On a podcast recently I heard the actor Sam Neill refer to the lifestyle he was enjoying in New Zealand at this stage of the pandemic as a ‘strange privilege.’ It was the perfect phrase, far better than ‘survivor guilt’, which is not in any way actually appropriate.
In Australia, we’re also enjoying this strange privilege, and it may have rubbed off on our cinema industry. For at least five weeks now, multiple Australian films have dominated the Australian box office; while each have many merits, there is no doubt that the enormous financial success of The Dry, Penguin Bloom and High Ground in cinemas around the country has been augmented by the lack of Hollywood blockbuster competition. Australians historically have a terrible habit of shunning their own movies at the box office, but, during this strange privilege, we seem to have enthusiastically embraced a suite of movies that have come along, paradoxically, at a very good time.
The Dry, the most successful of the three, has finally been knocked off its number one position at the Australian box office by the kind of Hollywood product that has been around forever: the serial killer thriller (it’s called The Little Things, and stars Denzel Washington, the kind of American movie star who can still drive people to the cinema). But The Dry dropped just 18% in its eighth weekend, which is pretty phenomenal; it is on track to make $20 million at the first-run domestic box office, and is already the 14th highest grossing Australian film of all time.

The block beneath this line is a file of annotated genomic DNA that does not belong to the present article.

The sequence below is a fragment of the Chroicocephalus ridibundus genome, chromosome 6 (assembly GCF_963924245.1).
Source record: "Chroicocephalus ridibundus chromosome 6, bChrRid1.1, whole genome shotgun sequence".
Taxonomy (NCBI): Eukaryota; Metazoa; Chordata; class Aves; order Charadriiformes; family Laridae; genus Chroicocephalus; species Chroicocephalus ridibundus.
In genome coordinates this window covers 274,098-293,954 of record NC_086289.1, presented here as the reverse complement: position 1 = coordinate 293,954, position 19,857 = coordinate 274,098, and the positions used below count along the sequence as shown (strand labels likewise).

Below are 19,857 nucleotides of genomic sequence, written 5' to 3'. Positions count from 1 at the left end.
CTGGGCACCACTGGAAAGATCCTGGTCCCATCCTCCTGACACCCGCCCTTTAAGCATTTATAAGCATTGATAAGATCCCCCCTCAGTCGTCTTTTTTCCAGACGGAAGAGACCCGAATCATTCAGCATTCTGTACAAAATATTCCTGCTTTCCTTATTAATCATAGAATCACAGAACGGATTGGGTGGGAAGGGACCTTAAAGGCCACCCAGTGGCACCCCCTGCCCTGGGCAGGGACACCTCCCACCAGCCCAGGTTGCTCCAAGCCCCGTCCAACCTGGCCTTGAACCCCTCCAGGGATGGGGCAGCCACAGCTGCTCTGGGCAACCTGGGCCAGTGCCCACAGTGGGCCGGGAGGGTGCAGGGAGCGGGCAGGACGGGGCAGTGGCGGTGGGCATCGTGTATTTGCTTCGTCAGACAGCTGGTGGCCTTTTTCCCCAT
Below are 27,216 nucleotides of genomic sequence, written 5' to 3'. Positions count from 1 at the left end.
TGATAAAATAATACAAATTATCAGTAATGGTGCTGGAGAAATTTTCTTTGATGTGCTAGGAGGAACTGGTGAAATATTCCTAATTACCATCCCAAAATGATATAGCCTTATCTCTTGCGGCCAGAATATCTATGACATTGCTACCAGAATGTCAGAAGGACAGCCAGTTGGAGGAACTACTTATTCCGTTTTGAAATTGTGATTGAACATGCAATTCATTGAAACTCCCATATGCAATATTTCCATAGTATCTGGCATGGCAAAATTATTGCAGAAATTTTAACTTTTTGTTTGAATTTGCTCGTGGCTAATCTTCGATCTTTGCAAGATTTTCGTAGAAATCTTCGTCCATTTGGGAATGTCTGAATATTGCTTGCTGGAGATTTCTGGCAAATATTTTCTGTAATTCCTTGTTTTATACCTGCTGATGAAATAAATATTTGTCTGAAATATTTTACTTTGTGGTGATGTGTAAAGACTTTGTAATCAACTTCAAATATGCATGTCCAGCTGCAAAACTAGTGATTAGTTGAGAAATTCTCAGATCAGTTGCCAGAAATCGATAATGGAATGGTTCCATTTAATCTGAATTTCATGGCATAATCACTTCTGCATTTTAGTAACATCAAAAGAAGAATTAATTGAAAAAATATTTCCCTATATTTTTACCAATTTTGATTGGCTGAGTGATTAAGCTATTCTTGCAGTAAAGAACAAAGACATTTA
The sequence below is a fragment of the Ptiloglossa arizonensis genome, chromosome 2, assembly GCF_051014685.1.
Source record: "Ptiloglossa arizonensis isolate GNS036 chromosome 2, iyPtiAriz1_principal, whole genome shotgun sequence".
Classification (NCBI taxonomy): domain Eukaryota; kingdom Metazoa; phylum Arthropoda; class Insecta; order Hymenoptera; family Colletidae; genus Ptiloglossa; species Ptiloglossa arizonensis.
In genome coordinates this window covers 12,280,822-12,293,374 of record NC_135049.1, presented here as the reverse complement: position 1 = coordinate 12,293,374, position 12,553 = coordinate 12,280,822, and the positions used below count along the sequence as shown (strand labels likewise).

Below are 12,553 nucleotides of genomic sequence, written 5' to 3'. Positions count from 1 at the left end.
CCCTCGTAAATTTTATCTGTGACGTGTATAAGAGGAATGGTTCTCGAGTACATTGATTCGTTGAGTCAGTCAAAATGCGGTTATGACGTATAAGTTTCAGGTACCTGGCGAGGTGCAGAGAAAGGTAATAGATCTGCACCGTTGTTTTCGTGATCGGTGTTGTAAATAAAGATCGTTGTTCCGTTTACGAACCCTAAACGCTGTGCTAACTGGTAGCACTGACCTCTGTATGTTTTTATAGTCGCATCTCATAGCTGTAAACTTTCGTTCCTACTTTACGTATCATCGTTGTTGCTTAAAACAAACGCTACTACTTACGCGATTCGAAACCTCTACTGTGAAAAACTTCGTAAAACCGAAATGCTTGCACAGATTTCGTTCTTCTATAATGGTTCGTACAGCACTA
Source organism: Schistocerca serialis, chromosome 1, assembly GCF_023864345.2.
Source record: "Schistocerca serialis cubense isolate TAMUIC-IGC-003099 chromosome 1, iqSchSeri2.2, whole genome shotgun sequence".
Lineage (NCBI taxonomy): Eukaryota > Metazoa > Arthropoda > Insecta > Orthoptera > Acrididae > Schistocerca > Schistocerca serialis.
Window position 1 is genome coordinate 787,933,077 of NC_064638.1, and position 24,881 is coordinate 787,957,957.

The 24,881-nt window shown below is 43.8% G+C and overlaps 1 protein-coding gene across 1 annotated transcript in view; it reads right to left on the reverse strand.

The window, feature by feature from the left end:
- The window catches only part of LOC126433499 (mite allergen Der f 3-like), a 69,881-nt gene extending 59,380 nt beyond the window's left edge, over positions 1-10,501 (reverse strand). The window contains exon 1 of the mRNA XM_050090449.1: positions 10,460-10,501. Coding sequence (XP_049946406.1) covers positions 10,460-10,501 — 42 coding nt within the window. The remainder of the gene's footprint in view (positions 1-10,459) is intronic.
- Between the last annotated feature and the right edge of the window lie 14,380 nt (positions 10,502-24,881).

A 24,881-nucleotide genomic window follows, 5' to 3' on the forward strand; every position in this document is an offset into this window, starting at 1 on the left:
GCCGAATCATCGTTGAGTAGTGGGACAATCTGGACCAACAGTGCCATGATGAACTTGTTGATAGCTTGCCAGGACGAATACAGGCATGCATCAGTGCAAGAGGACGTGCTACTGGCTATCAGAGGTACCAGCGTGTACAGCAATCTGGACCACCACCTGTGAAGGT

This is reason to be proud, and, of course, it’s hard to feel proud in a pandemic, because our privilege is strange. But hearing today that New Zealand is trialling digital vaccination passports that will be the prototypes for the world, and reading about the vaccine support Australia will be providing across the South Pacific, does make me kind of proud to live and work in Australasia. Our strange privilege comes partially from the societies we have built, and the current success of our movies comes from the industry of artists who have been allowed to develop within them.